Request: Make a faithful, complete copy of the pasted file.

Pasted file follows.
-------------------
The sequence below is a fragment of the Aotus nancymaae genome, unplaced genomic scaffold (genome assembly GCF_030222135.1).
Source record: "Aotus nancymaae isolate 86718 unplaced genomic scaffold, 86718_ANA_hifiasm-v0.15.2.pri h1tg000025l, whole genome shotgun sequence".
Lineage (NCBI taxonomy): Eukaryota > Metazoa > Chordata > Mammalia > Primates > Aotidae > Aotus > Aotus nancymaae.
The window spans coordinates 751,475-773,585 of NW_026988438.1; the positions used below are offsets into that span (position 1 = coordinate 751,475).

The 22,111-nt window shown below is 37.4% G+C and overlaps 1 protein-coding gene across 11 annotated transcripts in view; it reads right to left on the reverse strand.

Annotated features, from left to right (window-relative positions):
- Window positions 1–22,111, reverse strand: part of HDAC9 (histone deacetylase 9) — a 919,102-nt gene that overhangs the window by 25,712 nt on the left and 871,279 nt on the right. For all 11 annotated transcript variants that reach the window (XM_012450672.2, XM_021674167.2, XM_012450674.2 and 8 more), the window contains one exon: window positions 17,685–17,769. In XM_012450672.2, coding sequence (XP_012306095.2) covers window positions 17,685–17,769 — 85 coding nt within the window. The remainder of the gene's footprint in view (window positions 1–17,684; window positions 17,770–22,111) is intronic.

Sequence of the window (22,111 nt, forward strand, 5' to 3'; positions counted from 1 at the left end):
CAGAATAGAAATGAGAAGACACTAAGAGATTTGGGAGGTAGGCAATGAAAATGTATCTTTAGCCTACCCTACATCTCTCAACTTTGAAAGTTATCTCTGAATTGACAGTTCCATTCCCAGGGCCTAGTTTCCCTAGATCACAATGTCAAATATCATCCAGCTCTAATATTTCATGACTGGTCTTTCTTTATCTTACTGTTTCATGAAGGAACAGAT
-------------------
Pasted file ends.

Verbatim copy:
The sequence below is a fragment of the Aotus nancymaae genome, unplaced genomic scaffold (genome assembly GCF_030222135.1).
Source record: "Aotus nancymaae isolate 86718 unplaced genomic scaffold, 86718_ANA_hifiasm-v0.15.2.pri h1tg000025l, whole genome shotgun sequence".
Lineage (NCBI taxonomy): Eukaryota > Metazoa > Chordata > Mammalia > Primates > Aotidae > Aotus > Aotus nancymaae.
The window spans coordinates 751,475-773,585 of NW_026988438.1; the positions used below are offsets into that span (position 1 = coordinate 751,475).

The 22,111-nt window shown below is 37.4% G+C and overlaps 1 protein-coding gene across 11 annotated transcripts in view; it reads right to left on the reverse strand.

Annotated features, from left to right (window-relative positions):
- Window positions 1–22,111, reverse strand: part of HDAC9 (histone deacetylase 9) — a 919,102-nt gene that overhangs the window by 25,712 nt on the left and 871,279 nt on the right. For all 11 annotated transcript variants that reach the window (XM_012450672.2, XM_021674167.2, XM_012450674.2 and 8 more), the window contains one exon: window positions 17,685–17,769. In XM_012450672.2, coding sequence (XP_012306095.2) covers window positions 17,685–17,769 — 85 coding nt within the window. The remainder of the gene's footprint in view (window positions 1–17,684; window positions 17,770–22,111) is intronic.

Sequence of the window (22,111 nt, forward strand, 5' to 3'; positions counted from 1 at the left end):
CAGAATAGAAATGAGAAGACACTAAGAGATTTGGGAGGTAGGCAATGAAAATGTATCTTTAGCCTACCCTACATCTCTCAACTTTGAAAGTTATCTCTGAATTGACAGTTCCATTCCCAGGGCCTAGTTTCCCTAGATCACAATGTCAAATATCATCCAGCTCTAATATTTCATGACTGGTCTTTCTTTATCTTACTGTTTCATGAAGGAACAGAT